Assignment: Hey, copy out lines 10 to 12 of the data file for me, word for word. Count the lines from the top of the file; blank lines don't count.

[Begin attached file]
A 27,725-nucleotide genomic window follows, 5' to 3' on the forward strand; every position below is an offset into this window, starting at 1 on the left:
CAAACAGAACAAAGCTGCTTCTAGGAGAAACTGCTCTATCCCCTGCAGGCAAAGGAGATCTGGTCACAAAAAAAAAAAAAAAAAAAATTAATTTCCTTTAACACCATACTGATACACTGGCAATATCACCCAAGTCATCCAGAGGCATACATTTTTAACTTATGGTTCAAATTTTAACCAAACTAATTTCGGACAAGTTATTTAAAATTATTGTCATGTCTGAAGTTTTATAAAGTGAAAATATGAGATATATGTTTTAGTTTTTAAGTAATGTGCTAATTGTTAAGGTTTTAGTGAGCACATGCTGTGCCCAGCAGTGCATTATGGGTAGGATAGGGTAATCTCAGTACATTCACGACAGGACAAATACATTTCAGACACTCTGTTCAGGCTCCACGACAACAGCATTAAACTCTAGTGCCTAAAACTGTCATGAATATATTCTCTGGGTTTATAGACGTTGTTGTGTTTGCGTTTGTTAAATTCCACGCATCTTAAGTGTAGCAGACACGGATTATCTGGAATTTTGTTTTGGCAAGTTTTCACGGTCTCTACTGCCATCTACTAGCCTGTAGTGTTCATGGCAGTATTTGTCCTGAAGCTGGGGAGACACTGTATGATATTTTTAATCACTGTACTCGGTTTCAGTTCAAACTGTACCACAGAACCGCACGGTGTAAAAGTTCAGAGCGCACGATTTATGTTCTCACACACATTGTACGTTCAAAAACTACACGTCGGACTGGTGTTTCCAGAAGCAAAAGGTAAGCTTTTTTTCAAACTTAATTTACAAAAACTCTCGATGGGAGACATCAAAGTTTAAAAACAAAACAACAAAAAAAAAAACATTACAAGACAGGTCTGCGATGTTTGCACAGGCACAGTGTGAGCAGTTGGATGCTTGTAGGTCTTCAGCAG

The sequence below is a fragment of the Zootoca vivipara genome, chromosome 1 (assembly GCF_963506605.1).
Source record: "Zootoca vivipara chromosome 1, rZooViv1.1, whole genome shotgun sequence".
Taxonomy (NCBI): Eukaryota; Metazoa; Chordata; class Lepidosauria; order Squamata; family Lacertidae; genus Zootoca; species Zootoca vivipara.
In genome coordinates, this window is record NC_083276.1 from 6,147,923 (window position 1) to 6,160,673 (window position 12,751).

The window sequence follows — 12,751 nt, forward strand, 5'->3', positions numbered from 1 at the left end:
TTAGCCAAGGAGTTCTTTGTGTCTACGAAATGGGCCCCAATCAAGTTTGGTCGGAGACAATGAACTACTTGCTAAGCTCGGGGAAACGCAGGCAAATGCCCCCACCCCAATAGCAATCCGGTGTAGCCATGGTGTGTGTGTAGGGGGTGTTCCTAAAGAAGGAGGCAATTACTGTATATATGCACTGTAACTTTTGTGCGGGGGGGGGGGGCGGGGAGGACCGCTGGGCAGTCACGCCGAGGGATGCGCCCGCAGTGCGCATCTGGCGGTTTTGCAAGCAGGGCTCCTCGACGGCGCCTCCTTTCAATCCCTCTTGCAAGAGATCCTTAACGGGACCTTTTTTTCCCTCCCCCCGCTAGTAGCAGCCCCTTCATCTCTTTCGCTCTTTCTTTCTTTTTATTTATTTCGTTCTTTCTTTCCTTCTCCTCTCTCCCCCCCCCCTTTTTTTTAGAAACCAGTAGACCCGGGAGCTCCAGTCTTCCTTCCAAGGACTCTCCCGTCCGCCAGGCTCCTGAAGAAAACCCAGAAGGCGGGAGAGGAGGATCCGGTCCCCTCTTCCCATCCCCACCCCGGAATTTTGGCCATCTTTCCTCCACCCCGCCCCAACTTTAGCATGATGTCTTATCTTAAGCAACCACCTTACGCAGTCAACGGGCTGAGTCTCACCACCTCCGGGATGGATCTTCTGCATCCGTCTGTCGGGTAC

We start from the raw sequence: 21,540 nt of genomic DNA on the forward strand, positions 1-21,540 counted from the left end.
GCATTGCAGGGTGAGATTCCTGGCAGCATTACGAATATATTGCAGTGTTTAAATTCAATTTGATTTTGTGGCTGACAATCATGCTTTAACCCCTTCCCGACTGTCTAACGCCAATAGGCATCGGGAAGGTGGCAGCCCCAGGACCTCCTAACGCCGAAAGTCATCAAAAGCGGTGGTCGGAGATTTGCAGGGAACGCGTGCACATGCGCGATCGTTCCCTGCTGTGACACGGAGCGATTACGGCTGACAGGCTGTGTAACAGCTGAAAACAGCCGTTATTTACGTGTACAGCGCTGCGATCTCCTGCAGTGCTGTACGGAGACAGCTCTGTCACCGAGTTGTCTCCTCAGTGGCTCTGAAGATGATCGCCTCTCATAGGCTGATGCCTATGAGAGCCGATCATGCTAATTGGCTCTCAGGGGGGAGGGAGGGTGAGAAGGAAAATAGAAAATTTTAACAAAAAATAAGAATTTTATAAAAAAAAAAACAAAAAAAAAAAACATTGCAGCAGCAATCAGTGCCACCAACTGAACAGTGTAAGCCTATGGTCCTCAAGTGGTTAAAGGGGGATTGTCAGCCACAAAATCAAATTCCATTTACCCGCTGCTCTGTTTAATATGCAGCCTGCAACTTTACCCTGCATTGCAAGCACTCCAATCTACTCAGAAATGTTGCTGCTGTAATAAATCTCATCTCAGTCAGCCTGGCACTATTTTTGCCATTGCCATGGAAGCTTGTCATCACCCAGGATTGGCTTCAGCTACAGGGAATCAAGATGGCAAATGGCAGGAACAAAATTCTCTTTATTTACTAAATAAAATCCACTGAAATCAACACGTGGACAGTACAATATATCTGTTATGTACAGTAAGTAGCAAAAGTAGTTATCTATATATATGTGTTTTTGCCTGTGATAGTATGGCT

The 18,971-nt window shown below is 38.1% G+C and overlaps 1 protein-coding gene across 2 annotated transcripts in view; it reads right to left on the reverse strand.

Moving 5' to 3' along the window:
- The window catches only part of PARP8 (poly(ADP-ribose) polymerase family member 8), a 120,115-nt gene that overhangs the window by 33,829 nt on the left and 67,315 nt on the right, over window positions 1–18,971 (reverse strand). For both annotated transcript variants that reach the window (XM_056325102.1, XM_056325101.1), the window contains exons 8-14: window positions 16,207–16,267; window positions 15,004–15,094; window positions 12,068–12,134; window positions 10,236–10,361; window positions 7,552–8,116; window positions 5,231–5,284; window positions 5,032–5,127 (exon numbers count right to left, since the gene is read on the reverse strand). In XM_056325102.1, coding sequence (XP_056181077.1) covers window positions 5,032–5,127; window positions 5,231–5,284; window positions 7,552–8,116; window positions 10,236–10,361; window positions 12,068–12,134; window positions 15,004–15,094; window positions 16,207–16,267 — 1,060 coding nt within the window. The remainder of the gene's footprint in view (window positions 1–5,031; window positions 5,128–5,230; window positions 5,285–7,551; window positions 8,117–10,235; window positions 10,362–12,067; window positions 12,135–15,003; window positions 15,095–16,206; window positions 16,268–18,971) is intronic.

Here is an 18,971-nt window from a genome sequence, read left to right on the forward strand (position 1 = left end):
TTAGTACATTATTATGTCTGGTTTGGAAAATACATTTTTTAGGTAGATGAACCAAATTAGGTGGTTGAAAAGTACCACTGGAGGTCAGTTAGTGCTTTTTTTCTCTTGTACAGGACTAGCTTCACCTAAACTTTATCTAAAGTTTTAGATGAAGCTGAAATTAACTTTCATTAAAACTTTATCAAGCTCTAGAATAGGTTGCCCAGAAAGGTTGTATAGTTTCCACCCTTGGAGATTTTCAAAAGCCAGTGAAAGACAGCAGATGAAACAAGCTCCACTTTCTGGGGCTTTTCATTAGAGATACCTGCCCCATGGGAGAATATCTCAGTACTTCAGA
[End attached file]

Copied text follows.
GCATTGCAGGGTGAGATTCCTGGCAGCATTACGAATATATTGCAGTGTTTAAATTCAATTTGATTTTGTGGCTGACAATCATGCTTTAACCCCTTCCCGACTGTCTAACGCCAATAGGCATCGGGAAGGTGGCAGCCCCAGGACCTCCTAACGCCGAAAGTCATCAAAAGCGGTGGTCGGAGATTTGCAGGGAACGCGTGCACATGCGCGATCGTTCCCTGCTGTGACACGGAGCGATTACGGCTGACAGGCTGTGTAACAGCTGAAAACAGCCGTTATTTACGTGTACAGCGCTGCGATCTCCTGCAGTGCTGTACGGAGACAGCTCTGTCACCGAGTTGTCTCCTCAGTGGCTCTGAAGATGATCGCCTCTCATAGGCTGATGCCTATGAGAGCCGATCATGCTAATTGGCTCTCAGGGGGGAGGGAGGGTGAGAAGGAAAATAGAAAATTTTAACAAAAAATAAGAATTTTATAAAAAAAAAAACAAAAAAAAAAAACATTGCAGCAGCAATCAGTGCCACCAACTGAACAGTGTAAGCCTATGGTCCTCAAGTGGTTAAAGGGGGATTGTCAGCCACAAAATCAAATTCCATTTACCCGCTGCTCTGTTTAATATGCAGCCTGCAACTTTACCCTGCATTGCAAGCACTCCAATCTACTCAGAAATGTTGCTGCTGTAATAAATCTCATCTCAGTCAGCCTGGCACTATTTTTGCCATTGCCATGGAAGCTTGTCATCACCCAGGATTGGCTTCAGCTACAGGGAATCAAGATGGCAAATGGCAGGAACAAAATTCTCTTTATTTACTAAATAAAATCCACTGAAATCAACACGTGGACAGTACAATATATCTGTTATGTACAGTAAGTAGCAAAAGTAGTTATCTATATATATGTGTTTTTGCCTGTGATAGTATGGCT

The 18,971-nt window shown below is 38.1% G+C and overlaps 1 protein-coding gene across 2 annotated transcripts in view; it reads right to left on the reverse strand.

Moving 5' to 3' along the window: